Fla. Legislature Ends Session Without Advancing Telehealth Measures

May 6, 2014 in News

On Friday, Florida’s legislative session ended without the state Senate passing major health care legislation (HB 7113) that included some telemedicine provisions, WFSU reports (Hatter, WFSU, 5/2).

Under a provision added by the Florida House, the bill would have allowed doctors to treat Florida residents using telehealth without having a medical license from the state. The Florida Medical Association opposes the telehealth proposal.

State senators stripped the bill of the telemedicine provision after lawmakers argued that it would put patients’ safety at risk and leave them with no way to seek recourse for malpractice (AP/Modern Healthcare, 5/3).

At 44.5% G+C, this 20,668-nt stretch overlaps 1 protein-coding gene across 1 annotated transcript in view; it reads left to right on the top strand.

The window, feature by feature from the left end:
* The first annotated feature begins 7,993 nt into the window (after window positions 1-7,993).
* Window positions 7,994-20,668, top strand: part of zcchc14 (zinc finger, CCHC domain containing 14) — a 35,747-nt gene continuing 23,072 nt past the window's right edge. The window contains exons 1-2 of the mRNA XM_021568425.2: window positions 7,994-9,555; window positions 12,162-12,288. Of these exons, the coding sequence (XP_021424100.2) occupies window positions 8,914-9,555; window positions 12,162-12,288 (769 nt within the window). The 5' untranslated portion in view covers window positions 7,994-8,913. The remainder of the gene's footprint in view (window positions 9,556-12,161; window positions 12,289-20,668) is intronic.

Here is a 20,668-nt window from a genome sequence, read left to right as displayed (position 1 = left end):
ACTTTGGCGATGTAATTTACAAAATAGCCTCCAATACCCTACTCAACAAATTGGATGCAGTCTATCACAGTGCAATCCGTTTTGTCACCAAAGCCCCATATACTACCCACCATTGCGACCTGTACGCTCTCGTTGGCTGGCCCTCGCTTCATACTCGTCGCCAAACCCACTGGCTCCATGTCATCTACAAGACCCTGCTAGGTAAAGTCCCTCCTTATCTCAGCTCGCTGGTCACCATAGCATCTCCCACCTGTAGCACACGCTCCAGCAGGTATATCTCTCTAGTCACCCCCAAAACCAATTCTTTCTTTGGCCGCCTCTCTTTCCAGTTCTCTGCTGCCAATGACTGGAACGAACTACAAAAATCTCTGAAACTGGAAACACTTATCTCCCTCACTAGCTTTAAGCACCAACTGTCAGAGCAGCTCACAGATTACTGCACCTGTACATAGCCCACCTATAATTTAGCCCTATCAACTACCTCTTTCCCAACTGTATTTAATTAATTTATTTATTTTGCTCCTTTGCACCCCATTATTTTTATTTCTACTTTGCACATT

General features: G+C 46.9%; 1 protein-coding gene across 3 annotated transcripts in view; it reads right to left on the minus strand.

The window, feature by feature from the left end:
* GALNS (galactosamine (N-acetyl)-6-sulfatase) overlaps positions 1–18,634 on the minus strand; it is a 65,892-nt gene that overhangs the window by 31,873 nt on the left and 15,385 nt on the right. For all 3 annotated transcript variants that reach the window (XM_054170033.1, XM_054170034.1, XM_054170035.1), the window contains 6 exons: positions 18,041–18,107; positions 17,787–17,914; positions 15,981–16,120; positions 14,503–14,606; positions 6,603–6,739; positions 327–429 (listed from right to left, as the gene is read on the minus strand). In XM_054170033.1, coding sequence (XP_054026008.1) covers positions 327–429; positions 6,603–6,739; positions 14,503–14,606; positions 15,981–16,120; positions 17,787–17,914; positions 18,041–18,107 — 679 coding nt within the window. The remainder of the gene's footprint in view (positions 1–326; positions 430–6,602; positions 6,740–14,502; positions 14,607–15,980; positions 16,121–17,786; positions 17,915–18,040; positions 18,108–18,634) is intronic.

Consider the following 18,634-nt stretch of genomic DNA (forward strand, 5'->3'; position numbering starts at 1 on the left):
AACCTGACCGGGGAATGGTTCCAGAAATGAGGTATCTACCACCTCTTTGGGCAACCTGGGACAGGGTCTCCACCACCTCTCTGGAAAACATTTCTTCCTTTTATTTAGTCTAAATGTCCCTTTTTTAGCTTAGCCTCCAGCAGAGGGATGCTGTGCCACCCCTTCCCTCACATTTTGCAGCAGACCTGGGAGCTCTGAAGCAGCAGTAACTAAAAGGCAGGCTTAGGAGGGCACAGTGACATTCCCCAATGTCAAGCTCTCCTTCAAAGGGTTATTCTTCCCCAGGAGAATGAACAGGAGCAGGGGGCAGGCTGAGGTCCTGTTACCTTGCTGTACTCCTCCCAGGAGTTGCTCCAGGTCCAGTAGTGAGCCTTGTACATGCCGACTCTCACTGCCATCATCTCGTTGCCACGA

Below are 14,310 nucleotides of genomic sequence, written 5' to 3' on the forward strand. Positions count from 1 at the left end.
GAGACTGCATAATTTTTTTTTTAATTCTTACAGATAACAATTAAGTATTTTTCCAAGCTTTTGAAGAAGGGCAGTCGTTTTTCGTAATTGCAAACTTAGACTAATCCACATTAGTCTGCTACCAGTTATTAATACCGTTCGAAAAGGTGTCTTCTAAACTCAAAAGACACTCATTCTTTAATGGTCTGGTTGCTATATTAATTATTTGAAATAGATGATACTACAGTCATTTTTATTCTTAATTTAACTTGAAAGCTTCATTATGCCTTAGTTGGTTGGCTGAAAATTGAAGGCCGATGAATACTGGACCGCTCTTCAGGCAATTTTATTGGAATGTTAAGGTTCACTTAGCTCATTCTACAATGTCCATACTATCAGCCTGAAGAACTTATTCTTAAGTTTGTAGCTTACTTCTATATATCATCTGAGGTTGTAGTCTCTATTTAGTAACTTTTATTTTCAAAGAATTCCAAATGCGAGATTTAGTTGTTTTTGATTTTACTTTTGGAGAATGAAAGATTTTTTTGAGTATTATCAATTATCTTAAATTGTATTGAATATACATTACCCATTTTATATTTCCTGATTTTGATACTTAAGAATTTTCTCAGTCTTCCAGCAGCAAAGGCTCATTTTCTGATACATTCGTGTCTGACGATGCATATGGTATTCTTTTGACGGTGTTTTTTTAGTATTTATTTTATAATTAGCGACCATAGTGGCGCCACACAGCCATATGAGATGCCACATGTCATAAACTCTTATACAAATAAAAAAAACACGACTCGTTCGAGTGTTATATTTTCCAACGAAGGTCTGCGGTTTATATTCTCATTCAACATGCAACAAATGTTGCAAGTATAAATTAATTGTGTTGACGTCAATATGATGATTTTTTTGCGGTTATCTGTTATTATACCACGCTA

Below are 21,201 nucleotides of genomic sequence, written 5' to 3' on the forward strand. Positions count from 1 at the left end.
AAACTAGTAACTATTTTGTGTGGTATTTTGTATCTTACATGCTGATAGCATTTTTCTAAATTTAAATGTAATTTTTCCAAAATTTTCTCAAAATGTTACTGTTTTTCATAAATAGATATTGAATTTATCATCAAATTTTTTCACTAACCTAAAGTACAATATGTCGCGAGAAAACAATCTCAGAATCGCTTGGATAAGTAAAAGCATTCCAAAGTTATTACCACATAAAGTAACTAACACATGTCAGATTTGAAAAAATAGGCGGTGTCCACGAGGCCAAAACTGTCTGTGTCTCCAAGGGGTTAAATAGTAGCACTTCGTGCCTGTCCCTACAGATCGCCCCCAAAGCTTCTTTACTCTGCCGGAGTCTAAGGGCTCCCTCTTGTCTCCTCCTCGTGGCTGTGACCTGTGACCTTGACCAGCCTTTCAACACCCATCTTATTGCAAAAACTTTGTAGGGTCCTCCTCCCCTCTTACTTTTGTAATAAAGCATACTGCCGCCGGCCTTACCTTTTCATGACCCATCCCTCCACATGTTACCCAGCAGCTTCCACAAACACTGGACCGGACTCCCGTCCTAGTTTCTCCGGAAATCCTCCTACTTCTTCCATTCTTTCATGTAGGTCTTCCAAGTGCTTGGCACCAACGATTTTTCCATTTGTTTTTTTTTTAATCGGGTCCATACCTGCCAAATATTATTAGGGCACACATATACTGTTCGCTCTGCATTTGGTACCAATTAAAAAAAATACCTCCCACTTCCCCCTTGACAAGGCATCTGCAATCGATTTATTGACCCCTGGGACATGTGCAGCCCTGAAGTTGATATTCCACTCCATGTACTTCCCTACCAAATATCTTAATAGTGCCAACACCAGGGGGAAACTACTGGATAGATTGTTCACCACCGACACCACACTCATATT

Meanwhile, the state Senate also failed to advance a separate telehealth-related bill (SB 1646) (Tampa Bay Times, 5/3). That bill would have:

Authorized physicians licensed in other states to meet alternative requirements for practicing in Florida using telehealth;

  • Created telehealth standards;
  • Authorized the use of telemedicine to treat eye problems; and
  • Prohibited a Medicaid managed care plan from using non-physician telemedicine providers (Florida House website, 5/5).
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